This week’s TGIF considers the case of Australian Securities and Investments Commission v Australia and New Zealand Banking Group Limited [2018] FCA 155 which concerned contraventions of consumer credit legislation as result of verifying income on payslips alone.

What happened?

On 28 February 2018, the Federal Court of Australia handed down its decision in Australian Securities and Investments Commission v Australia and New Zealand Banking Group Limited [2018] FCA 155.

The decision concerned a bank’s entry into consumer credit contracts in respect of 12 car loan applications from three brokers. The bank conducted income verification on the basis of the consumer’s payslip. The payslip had been provided to the bank by a third party intermediary.

The bank accepted that it had failed to take reasonable steps and cooperated with ASIC. ASIC and the bank made joint submissions to the Court.

In considering the appropriate pecuniary penalty, Middleton J found:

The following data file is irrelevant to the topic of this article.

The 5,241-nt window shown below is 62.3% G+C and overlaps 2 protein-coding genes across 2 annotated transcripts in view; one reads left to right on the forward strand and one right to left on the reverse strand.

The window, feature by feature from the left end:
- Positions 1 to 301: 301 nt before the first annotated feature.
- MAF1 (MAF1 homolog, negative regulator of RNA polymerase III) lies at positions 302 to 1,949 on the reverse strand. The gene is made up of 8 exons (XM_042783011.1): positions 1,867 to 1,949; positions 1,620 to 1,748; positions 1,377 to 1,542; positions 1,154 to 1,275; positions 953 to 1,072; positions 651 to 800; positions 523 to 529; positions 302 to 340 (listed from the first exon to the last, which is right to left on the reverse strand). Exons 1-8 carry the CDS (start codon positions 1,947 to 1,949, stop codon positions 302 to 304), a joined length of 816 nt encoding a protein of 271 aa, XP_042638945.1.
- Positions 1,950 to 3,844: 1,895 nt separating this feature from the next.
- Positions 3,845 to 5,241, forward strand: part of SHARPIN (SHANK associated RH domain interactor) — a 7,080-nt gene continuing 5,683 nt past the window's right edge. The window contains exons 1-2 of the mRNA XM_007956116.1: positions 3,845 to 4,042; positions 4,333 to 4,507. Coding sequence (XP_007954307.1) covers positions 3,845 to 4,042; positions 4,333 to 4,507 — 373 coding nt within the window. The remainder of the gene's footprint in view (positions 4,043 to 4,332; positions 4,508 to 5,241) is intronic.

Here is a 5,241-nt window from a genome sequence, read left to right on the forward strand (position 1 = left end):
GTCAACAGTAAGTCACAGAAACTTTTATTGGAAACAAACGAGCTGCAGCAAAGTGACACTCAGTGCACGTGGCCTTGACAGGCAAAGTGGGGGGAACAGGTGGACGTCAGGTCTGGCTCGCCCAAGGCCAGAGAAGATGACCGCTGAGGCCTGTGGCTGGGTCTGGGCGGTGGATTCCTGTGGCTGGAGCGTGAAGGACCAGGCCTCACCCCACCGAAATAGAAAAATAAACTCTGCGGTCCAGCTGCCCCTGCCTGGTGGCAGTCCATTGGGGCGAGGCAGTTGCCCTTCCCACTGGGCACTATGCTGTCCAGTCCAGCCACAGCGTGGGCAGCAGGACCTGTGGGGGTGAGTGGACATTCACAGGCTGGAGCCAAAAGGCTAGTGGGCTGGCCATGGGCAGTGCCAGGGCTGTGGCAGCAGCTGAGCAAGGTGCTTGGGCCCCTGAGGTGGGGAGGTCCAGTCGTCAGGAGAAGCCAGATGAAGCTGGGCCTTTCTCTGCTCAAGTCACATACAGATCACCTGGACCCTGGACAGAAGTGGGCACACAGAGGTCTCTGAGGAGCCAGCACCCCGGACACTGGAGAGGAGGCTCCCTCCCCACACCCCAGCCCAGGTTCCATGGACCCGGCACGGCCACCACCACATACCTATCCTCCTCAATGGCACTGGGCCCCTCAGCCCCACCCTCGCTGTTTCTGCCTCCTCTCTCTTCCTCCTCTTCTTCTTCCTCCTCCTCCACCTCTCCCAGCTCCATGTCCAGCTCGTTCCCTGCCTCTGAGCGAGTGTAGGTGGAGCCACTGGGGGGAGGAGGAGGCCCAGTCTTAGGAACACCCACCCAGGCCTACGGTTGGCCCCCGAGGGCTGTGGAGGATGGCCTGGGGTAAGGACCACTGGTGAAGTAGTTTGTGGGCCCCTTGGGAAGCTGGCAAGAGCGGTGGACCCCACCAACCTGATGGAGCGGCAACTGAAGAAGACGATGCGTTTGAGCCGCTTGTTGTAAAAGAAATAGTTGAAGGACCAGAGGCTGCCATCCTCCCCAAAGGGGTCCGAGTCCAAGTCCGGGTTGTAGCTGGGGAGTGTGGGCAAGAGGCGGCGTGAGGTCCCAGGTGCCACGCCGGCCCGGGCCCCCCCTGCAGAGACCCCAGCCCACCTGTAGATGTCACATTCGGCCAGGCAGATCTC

1. income is one of the most important parts of the consumer’s financial situation as it governs the consumer’s ability to repay its loan;
  2. payslips are a type of document that are easily falsified;
  3. in this instance, the payslips were received from a third party intermediary, in circumstances where there was knowledge that they were potentially unreliable.

This constituted a contravention of the obligation to take reasonable steps to verify the consumer’s financial situation before entering into a consumer credit contract.


This case highlights that ‘reasonable steps’ under the Consumer Credit Protection Act require more than simply looking over a single document. Rather, credit licensees must conduct a deeper analysis and consider the context in which a document is produced. If circumstances arise where a credit licensee is given reason to doubt the reliability of a source of information, it must make further inquiries or risk facing very substantial civil penalties.

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